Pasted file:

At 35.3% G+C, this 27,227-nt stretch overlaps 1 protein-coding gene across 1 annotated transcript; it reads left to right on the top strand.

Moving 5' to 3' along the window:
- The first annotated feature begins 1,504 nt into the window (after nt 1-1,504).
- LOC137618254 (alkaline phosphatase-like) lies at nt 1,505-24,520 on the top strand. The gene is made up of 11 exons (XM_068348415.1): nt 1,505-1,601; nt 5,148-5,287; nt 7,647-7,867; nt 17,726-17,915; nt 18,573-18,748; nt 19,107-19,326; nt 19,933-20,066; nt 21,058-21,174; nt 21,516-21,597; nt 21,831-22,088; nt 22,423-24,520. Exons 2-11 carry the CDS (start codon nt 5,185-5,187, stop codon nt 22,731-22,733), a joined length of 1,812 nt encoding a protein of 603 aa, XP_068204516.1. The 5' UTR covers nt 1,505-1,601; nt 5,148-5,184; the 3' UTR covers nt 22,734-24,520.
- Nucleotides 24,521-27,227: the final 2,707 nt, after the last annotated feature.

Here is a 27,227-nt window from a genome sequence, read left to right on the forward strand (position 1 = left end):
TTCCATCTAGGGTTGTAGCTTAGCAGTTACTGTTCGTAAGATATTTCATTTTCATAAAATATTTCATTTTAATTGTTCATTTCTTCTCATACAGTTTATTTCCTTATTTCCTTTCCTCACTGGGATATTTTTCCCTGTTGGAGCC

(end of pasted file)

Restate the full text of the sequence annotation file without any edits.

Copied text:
At 35.3% G+C, this 27,227-nt stretch overlaps 1 protein-coding gene across 1 annotated transcript; it reads left to right on the top strand.

Moving 5' to 3' along the window:
- The first annotated feature begins 1,504 nt into the window (after nt 1-1,504).
- LOC137618254 (alkaline phosphatase-like) lies at nt 1,505-24,520 on the top strand. The gene is made up of 11 exons (XM_068348415.1): nt 1,505-1,601; nt 5,148-5,287; nt 7,647-7,867; nt 17,726-17,915; nt 18,573-18,748; nt 19,107-19,326; nt 19,933-20,066; nt 21,058-21,174; nt 21,516-21,597; nt 21,831-22,088; nt 22,423-24,520. Exons 2-11 carry the CDS (start codon nt 5,185-5,187, stop codon nt 22,731-22,733), a joined length of 1,812 nt encoding a protein of 603 aa, XP_068204516.1. The 5' UTR covers nt 1,505-1,601; nt 5,148-5,184; the 3' UTR covers nt 22,734-24,520.
- Nucleotides 24,521-27,227: the final 2,707 nt, after the last annotated feature.

Here is a 27,227-nt window from a genome sequence, read left to right on the forward strand (position 1 = left end):
TTCCATCTAGGGTTGTAGCTTAGCAGTTACTGTTCGTAAGATATTTCATTTTCATAAAATATTTCATTTTAATTGTTCATTTCTTCTCATACAGTTTATTTCCTTATTTCCTTTCCTCACTGGGATATTTTTCCCTGTTGGAGCC